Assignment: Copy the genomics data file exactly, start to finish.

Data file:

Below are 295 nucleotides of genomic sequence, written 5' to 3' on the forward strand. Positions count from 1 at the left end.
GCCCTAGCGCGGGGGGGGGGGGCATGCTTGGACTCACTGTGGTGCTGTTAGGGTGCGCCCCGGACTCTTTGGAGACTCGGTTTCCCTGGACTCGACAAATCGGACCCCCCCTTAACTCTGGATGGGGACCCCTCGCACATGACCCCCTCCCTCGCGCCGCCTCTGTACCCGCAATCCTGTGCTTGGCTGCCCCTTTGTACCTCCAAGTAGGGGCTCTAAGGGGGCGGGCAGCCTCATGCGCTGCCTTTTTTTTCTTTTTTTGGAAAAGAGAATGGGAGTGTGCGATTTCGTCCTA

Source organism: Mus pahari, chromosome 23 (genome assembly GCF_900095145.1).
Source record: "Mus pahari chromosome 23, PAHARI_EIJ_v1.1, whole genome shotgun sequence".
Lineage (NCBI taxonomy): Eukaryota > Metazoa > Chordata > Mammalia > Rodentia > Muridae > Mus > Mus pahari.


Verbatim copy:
Below are 295 nucleotides of genomic sequence, written 5' to 3' on the forward strand. Positions count from 1 at the left end.
GCCCTAGCGCGGGGGGGGGGGGCATGCTTGGACTCACTGTGGTGCTGTTAGGGTGCGCCCCGGACTCTTTGGAGACTCGGTTTCCCTGGACTCGACAAATCGGACCCCCCCTTAACTCTGGATGGGGACCCCTCGCACATGACCCCCTCCCTCGCGCCGCCTCTGTACCCGCAATCCTGTGCTTGGCTGCCCCTTTGTACCTCCAAGTAGGGGCTCTAAGGGGGCGGGCAGCCTCATGCGCTGCCTTTTTTTTCTTTTTTTGGAAAAGAGAATGGGAGTGTGCGATTTCGTCCTA

Source organism: Mus pahari, chromosome 23 (genome assembly GCF_900095145.1).
Source record: "Mus pahari chromosome 23, PAHARI_EIJ_v1.1, whole genome shotgun sequence".
Lineage (NCBI taxonomy): Eukaryota > Metazoa > Chordata > Mammalia > Rodentia > Muridae > Mus > Mus pahari.